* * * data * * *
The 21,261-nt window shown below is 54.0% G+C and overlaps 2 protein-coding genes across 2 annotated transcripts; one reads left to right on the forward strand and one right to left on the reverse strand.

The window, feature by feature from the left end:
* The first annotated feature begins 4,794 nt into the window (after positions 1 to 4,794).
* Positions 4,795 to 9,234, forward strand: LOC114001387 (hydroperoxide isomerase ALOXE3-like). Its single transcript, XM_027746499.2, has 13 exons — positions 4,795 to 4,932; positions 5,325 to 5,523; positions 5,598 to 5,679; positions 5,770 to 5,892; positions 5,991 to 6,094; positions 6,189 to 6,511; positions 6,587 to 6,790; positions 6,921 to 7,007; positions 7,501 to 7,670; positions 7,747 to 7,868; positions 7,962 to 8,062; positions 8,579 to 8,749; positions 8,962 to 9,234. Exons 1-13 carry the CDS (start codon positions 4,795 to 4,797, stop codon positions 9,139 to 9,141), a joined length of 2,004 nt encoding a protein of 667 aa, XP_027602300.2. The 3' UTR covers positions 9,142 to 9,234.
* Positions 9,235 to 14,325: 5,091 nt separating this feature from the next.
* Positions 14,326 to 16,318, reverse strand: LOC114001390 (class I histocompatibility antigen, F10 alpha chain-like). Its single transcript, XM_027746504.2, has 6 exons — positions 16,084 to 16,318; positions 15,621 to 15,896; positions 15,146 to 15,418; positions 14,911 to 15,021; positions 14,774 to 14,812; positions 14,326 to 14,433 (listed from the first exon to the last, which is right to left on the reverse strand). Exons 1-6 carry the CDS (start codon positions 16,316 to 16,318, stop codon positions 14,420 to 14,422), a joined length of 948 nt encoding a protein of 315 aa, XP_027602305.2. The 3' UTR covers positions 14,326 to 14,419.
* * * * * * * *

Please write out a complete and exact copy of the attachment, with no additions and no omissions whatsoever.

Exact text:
The 21,261-nt window shown below is 54.0% G+C and overlaps 2 protein-coding genes across 2 annotated transcripts; one reads left to right on the forward strand and one right to left on the reverse strand.

The window, feature by feature from the left end:
* The first annotated feature begins 4,794 nt into the window (after positions 1 to 4,794).
* Positions 4,795 to 9,234, forward strand: LOC114001387 (hydroperoxide isomerase ALOXE3-like). Its single transcript, XM_027746499.2, has 13 exons — positions 4,795 to 4,932; positions 5,325 to 5,523; positions 5,598 to 5,679; positions 5,770 to 5,892; positions 5,991 to 6,094; positions 6,189 to 6,511; positions 6,587 to 6,790; positions 6,921 to 7,007; positions 7,501 to 7,670; positions 7,747 to 7,868; positions 7,962 to 8,062; positions 8,579 to 8,749; positions 8,962 to 9,234. Exons 1-13 carry the CDS (start codon positions 4,795 to 4,797, stop codon positions 9,139 to 9,141), a joined length of 2,004 nt encoding a protein of 667 aa, XP_027602300.2. The 3' UTR covers positions 9,142 to 9,234.
* Positions 9,235 to 14,325: 5,091 nt separating this feature from the next.
* Positions 14,326 to 16,318, reverse strand: LOC114001390 (class I histocompatibility antigen, F10 alpha chain-like). Its single transcript, XM_027746504.2, has 6 exons — positions 16,084 to 16,318; positions 15,621 to 15,896; positions 15,146 to 15,418; positions 14,911 to 15,021; positions 14,774 to 14,812; positions 14,326 to 14,433 (listed from the first exon to the last, which is right to left on the reverse strand). Exons 1-6 carry the CDS (start codon positions 16,316 to 16,318, stop codon positions 14,420 to 14,422), a joined length of 948 nt encoding a protein of 315 aa, XP_027602305.2. The 3' UTR covers positions 14,326 to 14,419.